HE WASN’T a big name draftee, but the immediate impact of Gold Coast half-back Sean Lemmens goes much deeper than just kicks and handballs in his first five games.
Drafted from Port Adelaide, the 19-year-old was taken at pick no.27 in last year's NAB AFL Draft, and was expected to take time to fit into the Suns’ line-up with his small frame.
Lemmens tipped the scales at just 66kg, but defensive coach Dean Solomon said there was so much to like about his game from the moment he watched him in last year's Under-18 Championships.
The Suns made it public at the end of last season they wanted running half-backs to round out their list.
They looked at out-of-favour Magpie Heath Shaw, but passed, and went to the draft instead.
After landing the classy Kade Kolodjashnij at pick No.5, they doubled up with Lemmens later in the draft.
The energetic but quietly spoken South Australian made an immediate impression on the Gold Coast and has not looked back since debuting in round one against Richmond.
"What originally jumped out was his ability to read the play and cut the angles, knowing he had his own opponent covered, but was able to come across and assist another teammate," Solomon said.
"He looked to be a bit above the level at under-18s.
"He has an appetite to be in the contest and you love that in your defenders."
Lemmens has impressed mainly with his defensive work on small forwards, and showed an ability to take an intercept mark under pressure against Melbourne last Sunday.
He is exceptionally quick and agile, and Solomon says the impact of his 13 disposals a game will improve over time.
But Lemmens' rapid impact has meant so much more for Gold Coast.
When they struggled to unearth a rebounding defender last season, former number one pick David Swallow was moved from the midfield.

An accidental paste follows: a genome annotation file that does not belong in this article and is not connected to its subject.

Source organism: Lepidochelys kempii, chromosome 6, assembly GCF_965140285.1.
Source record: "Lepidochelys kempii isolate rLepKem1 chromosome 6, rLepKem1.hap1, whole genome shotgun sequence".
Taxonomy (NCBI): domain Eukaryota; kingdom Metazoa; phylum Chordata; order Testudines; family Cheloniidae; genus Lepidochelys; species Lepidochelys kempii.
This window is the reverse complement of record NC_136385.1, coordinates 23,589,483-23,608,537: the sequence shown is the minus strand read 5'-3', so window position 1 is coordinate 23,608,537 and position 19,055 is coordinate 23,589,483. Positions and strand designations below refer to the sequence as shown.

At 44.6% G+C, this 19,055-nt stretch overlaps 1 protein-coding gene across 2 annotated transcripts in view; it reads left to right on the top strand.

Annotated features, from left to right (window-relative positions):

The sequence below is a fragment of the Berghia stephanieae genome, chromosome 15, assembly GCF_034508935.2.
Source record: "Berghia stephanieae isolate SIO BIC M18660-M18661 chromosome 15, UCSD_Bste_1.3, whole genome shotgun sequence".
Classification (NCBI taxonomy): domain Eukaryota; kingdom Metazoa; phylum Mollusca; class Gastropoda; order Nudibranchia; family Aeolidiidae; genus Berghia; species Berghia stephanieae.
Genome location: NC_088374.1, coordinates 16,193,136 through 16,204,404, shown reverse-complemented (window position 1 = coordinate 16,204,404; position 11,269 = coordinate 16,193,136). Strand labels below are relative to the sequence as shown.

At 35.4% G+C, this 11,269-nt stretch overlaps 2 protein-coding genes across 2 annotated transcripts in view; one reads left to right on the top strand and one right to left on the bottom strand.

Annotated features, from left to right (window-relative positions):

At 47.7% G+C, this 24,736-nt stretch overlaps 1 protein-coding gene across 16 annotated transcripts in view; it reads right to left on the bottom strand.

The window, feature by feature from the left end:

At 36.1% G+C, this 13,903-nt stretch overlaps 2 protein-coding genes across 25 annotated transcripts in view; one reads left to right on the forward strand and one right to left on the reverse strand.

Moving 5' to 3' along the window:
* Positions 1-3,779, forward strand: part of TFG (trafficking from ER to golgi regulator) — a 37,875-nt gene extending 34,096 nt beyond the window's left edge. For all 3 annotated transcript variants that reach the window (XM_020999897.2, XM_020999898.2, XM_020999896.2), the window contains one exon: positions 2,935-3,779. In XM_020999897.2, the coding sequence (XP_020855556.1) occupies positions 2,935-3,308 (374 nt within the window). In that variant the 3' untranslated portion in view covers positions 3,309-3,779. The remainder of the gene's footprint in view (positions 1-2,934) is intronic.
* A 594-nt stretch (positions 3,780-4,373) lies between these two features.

Swallow was more than adequate in defence – exceptional on occasions – but it wasn't the Suns' preferred option.
Now back to the middle of the ground, Swallow has flourished in 2014.
"We did educate Dave a bit last year about playing half-back and getting that offence-defence side of his game," Solomon said.
"With Sean and Kade in our side, Dave's probably been our second best player so far this year (behind Gary Ablett).
"The flow-on effect is we're not taking good onballers and moving them to half-back, we're leaving our good onballers on the ball."
Guy McKenna has always been an advocate of picking players in form, regardless of age, and Lemmens is a prime example.
The Suns now have genuine competition for places, which has brought the best out of former Docker Greg Broughton.
Broughton came to the club at the start of last season to fill in the half-back role, but his form was patchy, and he was dropped on more than one occasion.
With more competition for places, Broughton has lifted – highlighted by 25 touches, nine marks, and a match-sealing goal against Melbourne last start – and McKenna has responded by finding a regular place for him.
"Greg had his review at the end of last year and it was made very clear to him where he sits and that these young guys are coming," Solomon said.
"To Greg's credit he had a terrific pre-season and has worked on a lot of his game. He's been in the system a long time but he's continued to work harder than he has in the past and has said "you're not going past me yet boys".
So while 12.8 disposals to a skinny half-back with just five games to his name doesn't look much, scratch the surface and you can see the impact Sean Lemmens has had.
"We're grateful to have him at our footy club," Solomon said. "But Sean knows, and we know as a coaching group, he still has a lot of work to do on his game. He's just one or two bad games from being out of the team."Twitter: @AFL_mikewhiting